by | Dec 12, 1999 | Detroit Free Press | 0 comments

Let’s say I have a business idea. My idea may never make money. And if it doesn’t make money, I won’t be able to stay afloat.

I tell you this up front. Then I ask you to invest in me. What do you do?

A) Laugh hysterically.

B) Say, “Sorry, I gave at the office.”

C) Empty your pockets immediately.

If you are a normal person, you choose B. If you are my boss, you choose A. If you are in today’s stock market, however, you choose C before I even ask the question.

Such was the case with a stock last week named VA Linux Systems. This company is in …the computer business! What a shock! It sells computers that run not on Windows 95, but on an operating system called Linux.

This is not unique. Several huge companies, including Dell and IBM, sell computers like this. And they dwarf VA Linux the way a Sumo wrestler dwarfs a figure skater.

Maybe that’s why, the VA Linux prospectus read: “We do not expect to generate sufficient revenues to achieve profitability…. If we do achieve profitability, we may not be able to sustain it.”

At least they were honest. They were saying, in plain English, “We may never make a dime.”

Who would invest in such a thing?

A better question is: Who wouldn’t?

How to succeed in business

The company went public Thursday. Shares rose 1,000 percent in the first hour. That is not a typo. One thousand percent. The initial price was $30, and it rose to $300 before you could say, “I’m busted.”

As a result, this little company — with no profits and no prospects — raised
$10 billion in a day.

Why? Because the American stock market has flipped. It used to be a place where you had to show products, customers, sales and profits before anyone took you seriously. Now all you need is an idea and the word “.com” attached.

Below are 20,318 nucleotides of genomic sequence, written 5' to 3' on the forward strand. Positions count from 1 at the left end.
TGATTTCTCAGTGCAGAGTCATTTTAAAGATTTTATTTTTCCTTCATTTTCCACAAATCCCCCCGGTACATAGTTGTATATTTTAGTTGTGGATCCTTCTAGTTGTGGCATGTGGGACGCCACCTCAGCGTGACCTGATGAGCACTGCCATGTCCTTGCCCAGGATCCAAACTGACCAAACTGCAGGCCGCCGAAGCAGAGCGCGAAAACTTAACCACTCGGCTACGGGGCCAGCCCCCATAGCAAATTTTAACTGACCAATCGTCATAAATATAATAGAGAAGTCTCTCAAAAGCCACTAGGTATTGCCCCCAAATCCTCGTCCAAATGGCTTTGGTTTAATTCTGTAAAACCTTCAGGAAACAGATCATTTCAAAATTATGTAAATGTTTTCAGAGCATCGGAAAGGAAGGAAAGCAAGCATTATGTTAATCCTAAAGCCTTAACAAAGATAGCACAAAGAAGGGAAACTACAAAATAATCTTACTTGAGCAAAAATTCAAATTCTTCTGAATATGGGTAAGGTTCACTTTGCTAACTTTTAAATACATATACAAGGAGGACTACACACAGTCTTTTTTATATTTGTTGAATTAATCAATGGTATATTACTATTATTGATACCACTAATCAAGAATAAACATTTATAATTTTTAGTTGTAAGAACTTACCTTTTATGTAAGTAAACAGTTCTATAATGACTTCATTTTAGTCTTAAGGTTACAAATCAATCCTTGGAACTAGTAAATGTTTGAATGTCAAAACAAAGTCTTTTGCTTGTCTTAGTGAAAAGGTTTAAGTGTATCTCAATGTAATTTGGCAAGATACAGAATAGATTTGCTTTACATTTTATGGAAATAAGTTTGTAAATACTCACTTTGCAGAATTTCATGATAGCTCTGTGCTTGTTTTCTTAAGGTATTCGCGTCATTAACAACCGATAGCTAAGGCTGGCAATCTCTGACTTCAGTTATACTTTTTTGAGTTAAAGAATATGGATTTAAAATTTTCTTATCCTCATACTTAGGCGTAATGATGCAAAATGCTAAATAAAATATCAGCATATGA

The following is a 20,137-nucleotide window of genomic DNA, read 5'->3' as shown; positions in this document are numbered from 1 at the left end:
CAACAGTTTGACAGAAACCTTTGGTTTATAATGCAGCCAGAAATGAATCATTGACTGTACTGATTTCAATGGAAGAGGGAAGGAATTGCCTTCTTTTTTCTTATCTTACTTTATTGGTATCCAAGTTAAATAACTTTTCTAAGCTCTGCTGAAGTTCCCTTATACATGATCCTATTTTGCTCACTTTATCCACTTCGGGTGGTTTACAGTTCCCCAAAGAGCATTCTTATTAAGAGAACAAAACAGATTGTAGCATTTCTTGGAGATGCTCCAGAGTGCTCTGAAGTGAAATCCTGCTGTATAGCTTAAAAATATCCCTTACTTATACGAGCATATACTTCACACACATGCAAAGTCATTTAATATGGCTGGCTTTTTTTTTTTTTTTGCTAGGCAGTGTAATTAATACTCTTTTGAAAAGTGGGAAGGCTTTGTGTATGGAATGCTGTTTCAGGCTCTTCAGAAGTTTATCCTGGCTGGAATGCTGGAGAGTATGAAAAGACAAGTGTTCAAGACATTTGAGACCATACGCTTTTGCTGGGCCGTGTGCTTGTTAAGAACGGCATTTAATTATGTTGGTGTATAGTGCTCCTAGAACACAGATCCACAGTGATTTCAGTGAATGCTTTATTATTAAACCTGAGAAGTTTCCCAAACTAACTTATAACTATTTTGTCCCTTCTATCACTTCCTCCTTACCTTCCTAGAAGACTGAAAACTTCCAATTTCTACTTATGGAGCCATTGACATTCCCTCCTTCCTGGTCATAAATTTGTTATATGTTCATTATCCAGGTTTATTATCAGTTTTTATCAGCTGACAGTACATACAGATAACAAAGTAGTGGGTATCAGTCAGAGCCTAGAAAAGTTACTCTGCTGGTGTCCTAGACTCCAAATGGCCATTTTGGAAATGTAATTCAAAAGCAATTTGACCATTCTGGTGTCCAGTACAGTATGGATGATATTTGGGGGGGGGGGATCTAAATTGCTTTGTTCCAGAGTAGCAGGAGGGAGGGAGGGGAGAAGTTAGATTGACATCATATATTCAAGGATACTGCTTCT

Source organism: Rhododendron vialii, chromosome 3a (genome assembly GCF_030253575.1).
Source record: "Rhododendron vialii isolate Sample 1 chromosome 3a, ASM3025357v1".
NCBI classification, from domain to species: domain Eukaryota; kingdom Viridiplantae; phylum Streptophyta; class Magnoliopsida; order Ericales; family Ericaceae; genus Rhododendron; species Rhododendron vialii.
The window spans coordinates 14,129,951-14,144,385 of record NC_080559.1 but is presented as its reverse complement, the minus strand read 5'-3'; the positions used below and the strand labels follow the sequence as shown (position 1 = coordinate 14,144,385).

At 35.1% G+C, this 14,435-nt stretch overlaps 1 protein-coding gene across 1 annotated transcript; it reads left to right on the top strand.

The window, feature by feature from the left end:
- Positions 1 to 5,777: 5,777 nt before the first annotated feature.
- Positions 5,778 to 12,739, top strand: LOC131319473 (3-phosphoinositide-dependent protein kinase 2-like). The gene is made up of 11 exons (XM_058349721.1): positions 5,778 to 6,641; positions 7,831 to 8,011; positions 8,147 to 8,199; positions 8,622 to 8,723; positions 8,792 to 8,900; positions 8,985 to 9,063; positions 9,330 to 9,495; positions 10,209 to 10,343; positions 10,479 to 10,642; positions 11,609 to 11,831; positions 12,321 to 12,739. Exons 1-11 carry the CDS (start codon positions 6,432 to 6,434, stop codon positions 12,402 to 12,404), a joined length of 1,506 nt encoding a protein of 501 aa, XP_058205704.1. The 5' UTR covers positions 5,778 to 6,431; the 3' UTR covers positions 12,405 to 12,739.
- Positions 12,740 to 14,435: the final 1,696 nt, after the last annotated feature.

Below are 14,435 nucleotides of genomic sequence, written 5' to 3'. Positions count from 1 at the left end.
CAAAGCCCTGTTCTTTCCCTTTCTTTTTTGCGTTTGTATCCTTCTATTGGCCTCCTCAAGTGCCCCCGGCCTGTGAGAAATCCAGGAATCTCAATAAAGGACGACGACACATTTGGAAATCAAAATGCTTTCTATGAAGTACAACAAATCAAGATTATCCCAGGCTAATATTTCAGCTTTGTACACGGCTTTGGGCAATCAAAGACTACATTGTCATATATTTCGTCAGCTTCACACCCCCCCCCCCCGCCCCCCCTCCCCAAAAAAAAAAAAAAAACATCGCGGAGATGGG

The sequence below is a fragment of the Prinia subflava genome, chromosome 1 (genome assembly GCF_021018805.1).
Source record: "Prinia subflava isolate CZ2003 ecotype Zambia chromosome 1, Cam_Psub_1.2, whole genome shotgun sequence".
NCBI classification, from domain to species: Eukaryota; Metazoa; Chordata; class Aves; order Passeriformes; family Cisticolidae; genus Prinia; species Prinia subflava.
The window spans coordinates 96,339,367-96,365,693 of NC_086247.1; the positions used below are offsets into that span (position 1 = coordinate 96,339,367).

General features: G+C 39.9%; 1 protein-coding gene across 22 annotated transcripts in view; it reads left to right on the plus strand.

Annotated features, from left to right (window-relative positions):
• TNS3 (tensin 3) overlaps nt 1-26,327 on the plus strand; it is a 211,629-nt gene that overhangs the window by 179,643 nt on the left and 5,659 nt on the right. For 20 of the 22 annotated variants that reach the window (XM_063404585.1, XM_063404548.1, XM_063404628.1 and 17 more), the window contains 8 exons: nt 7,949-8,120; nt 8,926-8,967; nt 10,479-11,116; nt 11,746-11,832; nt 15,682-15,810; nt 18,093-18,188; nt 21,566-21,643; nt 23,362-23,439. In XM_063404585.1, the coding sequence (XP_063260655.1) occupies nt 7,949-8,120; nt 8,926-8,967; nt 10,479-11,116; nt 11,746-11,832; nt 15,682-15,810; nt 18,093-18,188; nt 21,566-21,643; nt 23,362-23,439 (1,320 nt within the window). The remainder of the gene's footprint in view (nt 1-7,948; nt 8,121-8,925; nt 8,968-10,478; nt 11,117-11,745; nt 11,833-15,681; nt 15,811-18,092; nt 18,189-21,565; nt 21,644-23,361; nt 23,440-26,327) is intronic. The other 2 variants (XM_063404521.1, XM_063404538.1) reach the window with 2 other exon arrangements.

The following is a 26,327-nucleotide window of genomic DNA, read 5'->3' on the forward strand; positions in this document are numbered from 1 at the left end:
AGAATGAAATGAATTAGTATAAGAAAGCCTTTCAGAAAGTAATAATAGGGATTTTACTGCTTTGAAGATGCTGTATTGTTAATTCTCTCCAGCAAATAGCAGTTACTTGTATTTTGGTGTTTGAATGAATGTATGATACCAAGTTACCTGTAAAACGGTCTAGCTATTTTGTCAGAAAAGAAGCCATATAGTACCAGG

Anyone who thinks we are not witnessing an upheaval as big as the industrial revolution of the 1800s isn’t reading the stock pages. You’ve heard the market is soaring, right? But did you know that many big companies that have factories, sales forces, customers, profits — you know, companies that actually make and sell things — are seeing their stocks fall?

Meanwhile, scruffy grad students with a computer program and a still-wet business card are becoming billionaires overnight.

That’s because everyone wants to be in on the next big thing.

But no one knows what it is.

The secret of computers

So here is today’s frenzied chase for instant wealth: A computer geek begins with an idea in his basement. He doesn’t exactly have money to start a business. And he doesn’t have patience to build a business, since he really wants that huge mansion in Silicon Valley, like, right now!

So he goes to investors. They don’t really understand computers, but they want to get their mansions in Beverly Hills. So they give the computer geek enough to get started, and then, as quickly as they can, they find investment bankers to take them public.

These bankers don’t really understand the whole computer thing either, but they all want their mansions on St. Barts. So do an IPO (Initial Public Offering or, in my book, Idiots Purchasing Orgy). And they tell their richest clients: “This is big. Get in on it.”

Word gets around. These rich clients don’t really understand computers either, but they all want mansions in Switzerland. So they start ordering shares, which drives the price up before it ever hits the market. This, by the way, is the most infuriating hypocrisy about IPOs. They’re supposed to be initial offerings, but somehow the richest clients get to order first.

Thus, when it finally hits the market, this so-called hot stock is zooming upward. And some poor Joe sitting by his computer figures he’ll get in on it. He buys the shares at $300, instead of $30.

But by this point, the computer geek, the investors, the investment bank and the privileged clients have made their billions. They cash out. Which drives the stock down. And the average Joe ends up losing money.

That’s because there’s no there there. It’s chasing ghosts. As one industry watcher said of the VA Linux frenzy: “There’s no fundamentals. People don’t read beyond the first page of the prospectus.”

But then, people don’t read the back of a dollar bill either. If they did, they’d see the phrase “In God We Trust.”

Everyone else should have a bottom line.


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Mitch Albom writes about running an orphanage in impoverished Port-au-Prince, Haiti, his kids, their hardships, laughs and challenges, and the life lessons he’s learned there every day.

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